The hippies of 2012
The beginning of this year sparked a rash of stories in the media about the children of the 60s. Debbie Lemon picks up the tale.
What happened to the idealistic 60s?
Everybody has to grow up. We all have photos of our "interesting" fashion choices and dodgy hair cuts to prove that we have indeed changed quite a bit since our youth, on the outside anyway. If we look back across the decades to the idealistic hippies of the 60s, we know they're somewhere out there today living life just like the rest of us.
But how much of the hippie ideal has stuck with them to this day? Are they reading the FT with their morning cappuccino, monitoring their investment portfolio, or are they living in an alternative community, starting the day with quinoa porridge and herbal tea? And, should we, as researchers and marketers, be talking to them?
Following the hippie trail
Back in the 60s, everybody wanted to be a hippie when they grew up. So what was the appeal? The hippie ideals were that of a non-conventional lifestyle, free from social restrictions and against capitalism, all about acceptance and community, love and peace.
Many followed the hippie trail overland to India with little more than a few items of clothing and a small amount of cash. They believed in barter and trade above consumerism, and were happy to hitchhike from place to place, taking each day as it came. Hippies were experimental and defied stereotypes; men wore their hair long, homosexuality became less taboo and they introduced the open relationship.
A popular slogan of the time was "If it feels good, do it", and it seemed everybody wanted to! So, as the kids of the 60s experimented with mushrooms that would never see a risotto, who knew what was to become of them in the 80s, 90s, noughties and today?
Alternative living today
While the hippie movement is less mainstream today, if you scratch beneath the surface you'll find numerous pockets of small, alternative communities in and around the UK. Totnes, Glastonbury, and Hebden Bridge are all thriving communities with some of the core hippie principles still at their heart.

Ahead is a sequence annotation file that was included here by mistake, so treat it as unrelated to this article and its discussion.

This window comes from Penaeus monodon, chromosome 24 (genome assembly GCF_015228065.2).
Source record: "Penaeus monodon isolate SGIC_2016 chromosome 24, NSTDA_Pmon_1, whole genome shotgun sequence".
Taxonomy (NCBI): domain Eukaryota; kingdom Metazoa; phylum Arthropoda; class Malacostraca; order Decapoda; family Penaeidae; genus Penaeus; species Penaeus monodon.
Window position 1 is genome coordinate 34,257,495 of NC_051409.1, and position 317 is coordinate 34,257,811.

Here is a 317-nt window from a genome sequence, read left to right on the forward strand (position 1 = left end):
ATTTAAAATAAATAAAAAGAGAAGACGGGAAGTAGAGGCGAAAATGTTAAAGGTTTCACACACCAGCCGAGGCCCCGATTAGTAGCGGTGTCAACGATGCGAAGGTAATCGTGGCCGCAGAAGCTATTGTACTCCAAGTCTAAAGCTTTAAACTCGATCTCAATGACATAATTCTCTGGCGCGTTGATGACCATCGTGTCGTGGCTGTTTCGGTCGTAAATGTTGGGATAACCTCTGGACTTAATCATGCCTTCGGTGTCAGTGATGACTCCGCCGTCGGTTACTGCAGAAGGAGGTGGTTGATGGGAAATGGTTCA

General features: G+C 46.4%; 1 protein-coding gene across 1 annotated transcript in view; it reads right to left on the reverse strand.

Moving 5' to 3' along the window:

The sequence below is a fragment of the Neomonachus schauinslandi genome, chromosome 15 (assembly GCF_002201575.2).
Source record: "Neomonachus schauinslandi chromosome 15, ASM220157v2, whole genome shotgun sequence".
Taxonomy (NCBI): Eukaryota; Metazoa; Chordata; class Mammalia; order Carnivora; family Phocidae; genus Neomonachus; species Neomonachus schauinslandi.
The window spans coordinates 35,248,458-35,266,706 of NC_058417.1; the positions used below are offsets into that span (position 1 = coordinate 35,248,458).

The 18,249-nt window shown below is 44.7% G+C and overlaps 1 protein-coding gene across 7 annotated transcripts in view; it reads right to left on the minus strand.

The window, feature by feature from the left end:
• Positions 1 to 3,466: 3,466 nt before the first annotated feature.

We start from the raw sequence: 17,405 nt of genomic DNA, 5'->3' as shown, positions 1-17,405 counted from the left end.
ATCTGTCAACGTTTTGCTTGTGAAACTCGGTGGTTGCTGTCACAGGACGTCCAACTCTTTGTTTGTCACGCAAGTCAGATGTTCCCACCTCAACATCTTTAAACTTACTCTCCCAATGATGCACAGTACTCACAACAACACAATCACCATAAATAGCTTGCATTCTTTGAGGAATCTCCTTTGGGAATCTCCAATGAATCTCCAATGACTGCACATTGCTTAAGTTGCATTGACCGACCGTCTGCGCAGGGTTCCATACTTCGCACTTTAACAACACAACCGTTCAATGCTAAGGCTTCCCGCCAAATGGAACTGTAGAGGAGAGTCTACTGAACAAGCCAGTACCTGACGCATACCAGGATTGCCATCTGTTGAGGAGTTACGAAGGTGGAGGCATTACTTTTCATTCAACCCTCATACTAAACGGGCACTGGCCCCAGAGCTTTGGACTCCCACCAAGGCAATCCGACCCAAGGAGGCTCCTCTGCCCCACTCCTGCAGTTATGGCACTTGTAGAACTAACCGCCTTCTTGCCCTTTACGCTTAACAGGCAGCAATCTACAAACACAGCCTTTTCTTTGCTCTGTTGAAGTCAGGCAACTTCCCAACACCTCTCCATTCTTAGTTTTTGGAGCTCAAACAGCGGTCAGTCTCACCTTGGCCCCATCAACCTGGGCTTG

They work towards self-sufficiency and encourage local commerce rather than "leaking" money by spending it elsewhere for capitalist gain. However, while they may be against capitalism in its most brutal sense, they appreciate the value of money, and they play the game.
Totnes is an interesting case study of hippie ideals at work alongside mainstream capitalism. The town has been a destination for creatives and those seeking alternative living since the founding of its College of Rural Arts back in 1925. Today, Totnes is known for being the first ever Transition Town, part of the Transition Movement. This movement is all about communities working together to become self-sufficient in preparation for peak oil and climate change. All that Totnes residents need to survive, from fresh produce to toiletries, is produced and sold locally.
Essentially, the local community is protected from external changes that are beyond their control, and wealth is kept within the town. It even has its own currency. Totnes realises that money has valuable uses, how else would they have funded the 74 solar panels they installed on the roof of their civic hall?
Hebden Bridge is another hub of alternative Britain, populated by a mix of hippies, modern pagans and downshifting professionals — all seeking an alternative lifestyle. The town is served by three organic shops, a multitude of yoga and alternative health practitioners, plus a select number of designer shops catering for the newer, wealthier residents.
The thrust of modern alternative living seems to come down to a strong sense of community and self-sufficiency, not being dependent on the outside world for resources and rejecting mainstream capitalism in favour of community based wealth. It is also about finding safety in things that don't change in an ever-changing world.
While these communities play the capitalist game as far as they have to, there is still a rejection of capitalist values. People join these communities because they want to be a part of something different. So, can we and should we be researching and marketing to these consumers? My answer is probably not unless your brand can demonstrate strong ethical values and a means of benefiting small communities, you're barking up the wrong tree.
This article was first published in InBrief magazine, April 2012
Copyright © Association for Qualitative Research, 2012